My own experience with the paintings from that era provided my first major stepping stone toward Literary Darwinism. In many ways, I was already there. But two big questions still hung in my head. First, beyond a simple pleasure/attraction response and a method for processing “micro data” into usable macro patterns (essentially, things)—what other evolutionarily-advantageous ability might this pattern obsession provide? And, before I got too far off my original goal, what exactly did this all have to do with literature?
What’s This Pattern Junkie Really After?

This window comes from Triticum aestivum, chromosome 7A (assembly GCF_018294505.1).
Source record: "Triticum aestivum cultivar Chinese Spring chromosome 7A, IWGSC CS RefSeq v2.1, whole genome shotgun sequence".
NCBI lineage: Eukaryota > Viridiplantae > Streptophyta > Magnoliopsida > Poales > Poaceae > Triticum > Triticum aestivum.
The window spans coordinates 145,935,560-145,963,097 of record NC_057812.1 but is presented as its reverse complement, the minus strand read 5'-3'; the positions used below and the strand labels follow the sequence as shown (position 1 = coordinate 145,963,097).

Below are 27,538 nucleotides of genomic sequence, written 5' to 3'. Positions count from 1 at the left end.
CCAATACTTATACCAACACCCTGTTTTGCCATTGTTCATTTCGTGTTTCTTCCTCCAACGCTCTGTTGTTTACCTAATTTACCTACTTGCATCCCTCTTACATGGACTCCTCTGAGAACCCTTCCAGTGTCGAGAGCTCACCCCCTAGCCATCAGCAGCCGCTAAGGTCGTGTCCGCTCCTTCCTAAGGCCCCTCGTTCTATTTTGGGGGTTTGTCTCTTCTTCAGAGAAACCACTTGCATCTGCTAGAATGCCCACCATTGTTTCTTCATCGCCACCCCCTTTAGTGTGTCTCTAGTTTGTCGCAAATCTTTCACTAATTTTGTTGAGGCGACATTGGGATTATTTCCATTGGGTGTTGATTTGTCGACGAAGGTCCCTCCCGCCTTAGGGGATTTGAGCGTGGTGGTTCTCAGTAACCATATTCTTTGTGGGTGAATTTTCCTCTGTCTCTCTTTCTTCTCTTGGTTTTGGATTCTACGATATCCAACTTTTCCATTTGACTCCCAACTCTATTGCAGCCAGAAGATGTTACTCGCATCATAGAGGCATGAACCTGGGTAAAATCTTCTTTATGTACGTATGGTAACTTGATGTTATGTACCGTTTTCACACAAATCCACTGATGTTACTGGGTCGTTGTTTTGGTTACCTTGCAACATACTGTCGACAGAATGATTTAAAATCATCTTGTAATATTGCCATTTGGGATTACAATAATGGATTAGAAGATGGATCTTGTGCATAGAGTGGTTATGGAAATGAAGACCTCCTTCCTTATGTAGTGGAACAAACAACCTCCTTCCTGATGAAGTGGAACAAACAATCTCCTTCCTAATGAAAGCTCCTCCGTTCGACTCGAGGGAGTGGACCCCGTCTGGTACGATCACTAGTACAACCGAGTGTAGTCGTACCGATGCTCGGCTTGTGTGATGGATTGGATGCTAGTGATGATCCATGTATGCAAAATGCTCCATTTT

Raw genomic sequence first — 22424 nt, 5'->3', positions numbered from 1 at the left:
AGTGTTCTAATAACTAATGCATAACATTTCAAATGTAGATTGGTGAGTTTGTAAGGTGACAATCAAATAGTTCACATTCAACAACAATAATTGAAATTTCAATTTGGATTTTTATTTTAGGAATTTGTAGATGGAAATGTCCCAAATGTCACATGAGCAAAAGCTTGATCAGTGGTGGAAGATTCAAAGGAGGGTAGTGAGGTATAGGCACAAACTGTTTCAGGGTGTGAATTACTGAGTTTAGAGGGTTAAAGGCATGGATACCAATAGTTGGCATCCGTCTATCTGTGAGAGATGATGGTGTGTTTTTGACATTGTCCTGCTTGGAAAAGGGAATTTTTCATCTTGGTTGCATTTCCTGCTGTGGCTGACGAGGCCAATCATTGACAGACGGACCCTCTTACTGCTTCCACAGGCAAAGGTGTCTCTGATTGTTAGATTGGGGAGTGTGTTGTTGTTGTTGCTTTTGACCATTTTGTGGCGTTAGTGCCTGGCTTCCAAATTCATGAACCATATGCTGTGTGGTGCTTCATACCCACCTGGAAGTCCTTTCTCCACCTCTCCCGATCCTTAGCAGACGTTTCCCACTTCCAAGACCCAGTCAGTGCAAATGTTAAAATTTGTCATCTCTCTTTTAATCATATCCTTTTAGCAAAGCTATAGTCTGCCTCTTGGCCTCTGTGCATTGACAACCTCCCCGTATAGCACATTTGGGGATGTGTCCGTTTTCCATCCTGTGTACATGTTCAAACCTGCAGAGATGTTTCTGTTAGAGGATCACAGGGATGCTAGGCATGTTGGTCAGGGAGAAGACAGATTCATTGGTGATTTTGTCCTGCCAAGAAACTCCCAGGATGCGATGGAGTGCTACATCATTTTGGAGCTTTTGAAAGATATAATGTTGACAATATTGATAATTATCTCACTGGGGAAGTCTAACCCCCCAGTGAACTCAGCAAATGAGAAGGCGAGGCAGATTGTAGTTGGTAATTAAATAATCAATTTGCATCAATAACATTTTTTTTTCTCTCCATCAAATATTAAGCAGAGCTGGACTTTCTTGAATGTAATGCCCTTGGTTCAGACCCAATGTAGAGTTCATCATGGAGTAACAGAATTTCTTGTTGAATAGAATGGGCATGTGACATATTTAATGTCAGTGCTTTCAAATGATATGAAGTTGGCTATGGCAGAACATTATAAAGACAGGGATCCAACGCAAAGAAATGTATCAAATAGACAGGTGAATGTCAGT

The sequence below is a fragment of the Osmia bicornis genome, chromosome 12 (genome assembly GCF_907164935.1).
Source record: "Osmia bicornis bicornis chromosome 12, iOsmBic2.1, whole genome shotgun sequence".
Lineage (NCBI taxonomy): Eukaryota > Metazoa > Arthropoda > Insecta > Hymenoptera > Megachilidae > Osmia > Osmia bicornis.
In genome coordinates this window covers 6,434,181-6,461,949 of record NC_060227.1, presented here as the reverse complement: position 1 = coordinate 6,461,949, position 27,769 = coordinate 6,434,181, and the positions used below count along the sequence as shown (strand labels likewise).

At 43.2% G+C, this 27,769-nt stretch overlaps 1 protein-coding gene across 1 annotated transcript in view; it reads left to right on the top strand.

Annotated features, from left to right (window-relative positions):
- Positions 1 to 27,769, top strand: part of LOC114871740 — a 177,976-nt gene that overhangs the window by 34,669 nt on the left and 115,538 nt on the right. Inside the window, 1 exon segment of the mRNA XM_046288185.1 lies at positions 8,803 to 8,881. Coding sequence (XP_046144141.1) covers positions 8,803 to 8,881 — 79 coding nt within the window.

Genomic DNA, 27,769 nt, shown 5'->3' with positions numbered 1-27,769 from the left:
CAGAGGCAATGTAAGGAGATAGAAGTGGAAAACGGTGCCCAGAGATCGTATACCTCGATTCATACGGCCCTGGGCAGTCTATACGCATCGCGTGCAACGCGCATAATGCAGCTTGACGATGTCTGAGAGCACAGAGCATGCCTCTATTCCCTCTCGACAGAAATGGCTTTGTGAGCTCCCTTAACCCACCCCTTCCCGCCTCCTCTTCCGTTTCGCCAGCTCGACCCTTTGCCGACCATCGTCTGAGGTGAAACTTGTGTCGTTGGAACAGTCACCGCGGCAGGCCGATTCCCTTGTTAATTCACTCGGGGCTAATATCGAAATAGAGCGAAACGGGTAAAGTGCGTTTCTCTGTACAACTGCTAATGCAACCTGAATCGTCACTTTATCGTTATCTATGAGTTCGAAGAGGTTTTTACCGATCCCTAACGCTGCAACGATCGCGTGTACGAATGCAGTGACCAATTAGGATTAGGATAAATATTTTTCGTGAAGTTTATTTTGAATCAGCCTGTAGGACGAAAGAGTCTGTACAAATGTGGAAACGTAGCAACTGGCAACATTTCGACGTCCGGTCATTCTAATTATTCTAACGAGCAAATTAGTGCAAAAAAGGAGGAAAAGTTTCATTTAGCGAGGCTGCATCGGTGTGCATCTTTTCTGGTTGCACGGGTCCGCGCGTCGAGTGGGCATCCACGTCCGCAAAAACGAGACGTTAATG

Second confession. I believe this is all about making predictions. Think of it this way: that deep part of our brain—those regions that hide behind the veil of our subconscious and do the heavy lifting—is like the best personal assistant that the conscious brain could ever have. It takes notes on all the important stuff, keeps track of our moment-to-moment schedule, and maybe best of all, it tries to prepare everything the consciousness needs in those milliseconds before the consciousness even realizes it needs it. To accomplish this last task the deep brain has gotten into the business of predicting. In small ways, this is happening on a constant basis. You hear a familiar voice behind you, and before you’ve even turned around your deep brain has guessed at the identity, retrieved the face, and has it ready for display in the consciousness viewfinder. The vase at the edge of the table begins to tip. The moment your eye catches its first unsteady tilt your deep brain is calculating the trajectory, the likely result, and predicting the risks associated with preventative action. After all that pattern data is quickly analyzed, an order is sent to the hands to place them exactly where the vase has been predicted to fall. And they’re there a whole half-second before the vase lands in their grasp, before you even knew what you were doing. Our pattern junkie clearly has another vice: prediction.